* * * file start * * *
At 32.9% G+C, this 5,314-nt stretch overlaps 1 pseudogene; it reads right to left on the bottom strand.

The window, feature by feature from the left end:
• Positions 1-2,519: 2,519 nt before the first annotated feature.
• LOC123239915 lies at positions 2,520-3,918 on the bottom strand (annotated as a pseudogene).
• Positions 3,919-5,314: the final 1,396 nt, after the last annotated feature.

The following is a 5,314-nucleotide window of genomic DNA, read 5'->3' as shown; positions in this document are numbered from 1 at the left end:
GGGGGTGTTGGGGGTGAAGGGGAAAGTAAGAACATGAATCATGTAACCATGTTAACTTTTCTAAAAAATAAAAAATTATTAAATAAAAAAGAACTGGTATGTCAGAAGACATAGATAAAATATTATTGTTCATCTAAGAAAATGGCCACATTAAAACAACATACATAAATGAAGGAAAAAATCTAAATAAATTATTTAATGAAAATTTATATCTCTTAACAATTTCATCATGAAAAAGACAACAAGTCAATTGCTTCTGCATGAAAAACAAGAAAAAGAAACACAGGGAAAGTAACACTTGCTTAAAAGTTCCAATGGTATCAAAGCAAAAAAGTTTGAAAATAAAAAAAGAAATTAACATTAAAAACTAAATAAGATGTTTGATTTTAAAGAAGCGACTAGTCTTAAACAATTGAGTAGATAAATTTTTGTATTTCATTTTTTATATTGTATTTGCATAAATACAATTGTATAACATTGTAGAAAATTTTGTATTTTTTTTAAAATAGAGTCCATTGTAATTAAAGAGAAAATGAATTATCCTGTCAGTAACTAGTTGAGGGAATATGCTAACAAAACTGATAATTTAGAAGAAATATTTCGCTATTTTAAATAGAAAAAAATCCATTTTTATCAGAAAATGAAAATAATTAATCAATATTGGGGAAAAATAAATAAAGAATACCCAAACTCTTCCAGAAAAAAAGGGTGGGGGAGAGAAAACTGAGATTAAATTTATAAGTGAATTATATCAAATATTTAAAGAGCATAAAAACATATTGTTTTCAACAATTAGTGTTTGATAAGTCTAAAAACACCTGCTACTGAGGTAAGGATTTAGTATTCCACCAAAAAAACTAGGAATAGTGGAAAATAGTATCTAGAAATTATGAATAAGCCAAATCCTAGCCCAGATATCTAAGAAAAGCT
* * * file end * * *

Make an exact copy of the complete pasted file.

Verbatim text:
At 32.9% G+C, this 5,314-nt stretch overlaps 1 pseudogene; it reads right to left on the bottom strand.

The window, feature by feature from the left end:
• Positions 1-2,519: 2,519 nt before the first annotated feature.
• LOC123239915 lies at positions 2,520-3,918 on the bottom strand (annotated as a pseudogene).
• Positions 3,919-5,314: the final 1,396 nt, after the last annotated feature.

The following is a 5,314-nucleotide window of genomic DNA, read 5'->3' as shown; positions in this document are numbered from 1 at the left end:
GGGGGTGTTGGGGGTGAAGGGGAAAGTAAGAACATGAATCATGTAACCATGTTAACTTTTCTAAAAAATAAAAAATTATTAAATAAAAAAGAACTGGTATGTCAGAAGACATAGATAAAATATTATTGTTCATCTAAGAAAATGGCCACATTAAAACAACATACATAAATGAAGGAAAAAATCTAAATAAATTATTTAATGAAAATTTATATCTCTTAACAATTTCATCATGAAAAAGACAACAAGTCAATTGCTTCTGCATGAAAAACAAGAAAAAGAAACACAGGGAAAGTAACACTTGCTTAAAAGTTCCAATGGTATCAAAGCAAAAAAGTTTGAAAATAAAAAAAGAAATTAACATTAAAAACTAAATAAGATGTTTGATTTTAAAGAAGCGACTAGTCTTAAACAATTGAGTAGATAAATTTTTGTATTTCATTTTTTATATTGTATTTGCATAAATACAATTGTATAACATTGTAGAAAATTTTGTATTTTTTTTAAAATAGAGTCCATTGTAATTAAAGAGAAAATGAATTATCCTGTCAGTAACTAGTTGAGGGAATATGCTAACAAAACTGATAATTTAGAAGAAATATTTCGCTATTTTAAATAGAAAAAAATCCATTTTTATCAGAAAATGAAAATAATTAATCAATATTGGGGAAAAATAAATAAAGAATACCCAAACTCTTCCAGAAAAAAAGGGTGGGGGAGAGAAAACTGAGATTAAATTTATAAGTGAATTATATCAAATATTTAAAGAGCATAAAAACATATTGTTTTCAACAATTAGTGTTTGATAAGTCTAAAAACACCTGCTACTGAGGTAAGGATTTAGTATTCCACCAAAAAAACTAGGAATAGTGGAAAATAGTATCTAGAAATTATGAATAAGCCAAATCCTAGCCCAGATATCTAAGAAAAGCT